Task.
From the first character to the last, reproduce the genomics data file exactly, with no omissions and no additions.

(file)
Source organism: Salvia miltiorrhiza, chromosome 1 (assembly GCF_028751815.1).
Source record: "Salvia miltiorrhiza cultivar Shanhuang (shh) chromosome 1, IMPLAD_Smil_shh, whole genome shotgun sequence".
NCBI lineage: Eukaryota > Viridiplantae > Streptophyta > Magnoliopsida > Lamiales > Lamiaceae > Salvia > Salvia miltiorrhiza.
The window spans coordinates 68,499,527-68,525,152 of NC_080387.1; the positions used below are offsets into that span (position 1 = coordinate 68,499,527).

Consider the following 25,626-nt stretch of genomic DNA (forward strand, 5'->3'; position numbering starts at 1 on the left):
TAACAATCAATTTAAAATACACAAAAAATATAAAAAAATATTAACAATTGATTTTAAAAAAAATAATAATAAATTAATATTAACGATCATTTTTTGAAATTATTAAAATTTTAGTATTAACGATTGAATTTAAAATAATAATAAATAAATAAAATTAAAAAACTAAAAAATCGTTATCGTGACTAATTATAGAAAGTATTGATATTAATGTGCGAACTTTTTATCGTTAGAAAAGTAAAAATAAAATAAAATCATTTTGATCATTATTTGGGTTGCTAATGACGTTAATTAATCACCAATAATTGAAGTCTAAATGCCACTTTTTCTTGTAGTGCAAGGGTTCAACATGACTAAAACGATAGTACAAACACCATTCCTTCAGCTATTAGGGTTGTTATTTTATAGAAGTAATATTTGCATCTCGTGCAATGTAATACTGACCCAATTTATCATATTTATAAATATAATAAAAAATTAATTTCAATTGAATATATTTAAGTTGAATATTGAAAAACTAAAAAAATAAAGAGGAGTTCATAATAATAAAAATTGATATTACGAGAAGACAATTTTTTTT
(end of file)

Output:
Source organism: Salvia miltiorrhiza, chromosome 1 (assembly GCF_028751815.1).
Source record: "Salvia miltiorrhiza cultivar Shanhuang (shh) chromosome 1, IMPLAD_Smil_shh, whole genome shotgun sequence".
NCBI lineage: Eukaryota > Viridiplantae > Streptophyta > Magnoliopsida > Lamiales > Lamiaceae > Salvia > Salvia miltiorrhiza.
The window spans coordinates 68,499,527-68,525,152 of NC_080387.1; the positions used below are offsets into that span (position 1 = coordinate 68,499,527).

Consider the following 25,626-nt stretch of genomic DNA (forward strand, 5'->3'; position numbering starts at 1 on the left):
TAACAATCAATTTAAAATACACAAAAAATATAAAAAAATATTAACAATTGATTTTAAAAAAAATAATAATAAATTAATATTAACGATCATTTTTTGAAATTATTAAAATTTTAGTATTAACGATTGAATTTAAAATAATAATAAATAAATAAAATTAAAAAACTAAAAAATCGTTATCGTGACTAATTATAGAAAGTATTGATATTAATGTGCGAACTTTTTATCGTTAGAAAAGTAAAAATAAAATAAAATCATTTTGATCATTATTTGGGTTGCTAATGACGTTAATTAATCACCAATAATTGAAGTCTAAATGCCACTTTTTCTTGTAGTGCAAGGGTTCAACATGACTAAAACGATAGTACAAACACCATTCCTTCAGCTATTAGGGTTGTTATTTTATAGAAGTAATATTTGCATCTCGTGCAATGTAATACTGACCCAATTTATCATATTTATAAATATAATAAAAAATTAATTTCAATTGAATATATTTAAGTTGAATATTGAAAAACTAAAAAAATAAAGAGGAGTTCATAATAATAAAAATTGATATTACGAGAAGACAATTTTTTTT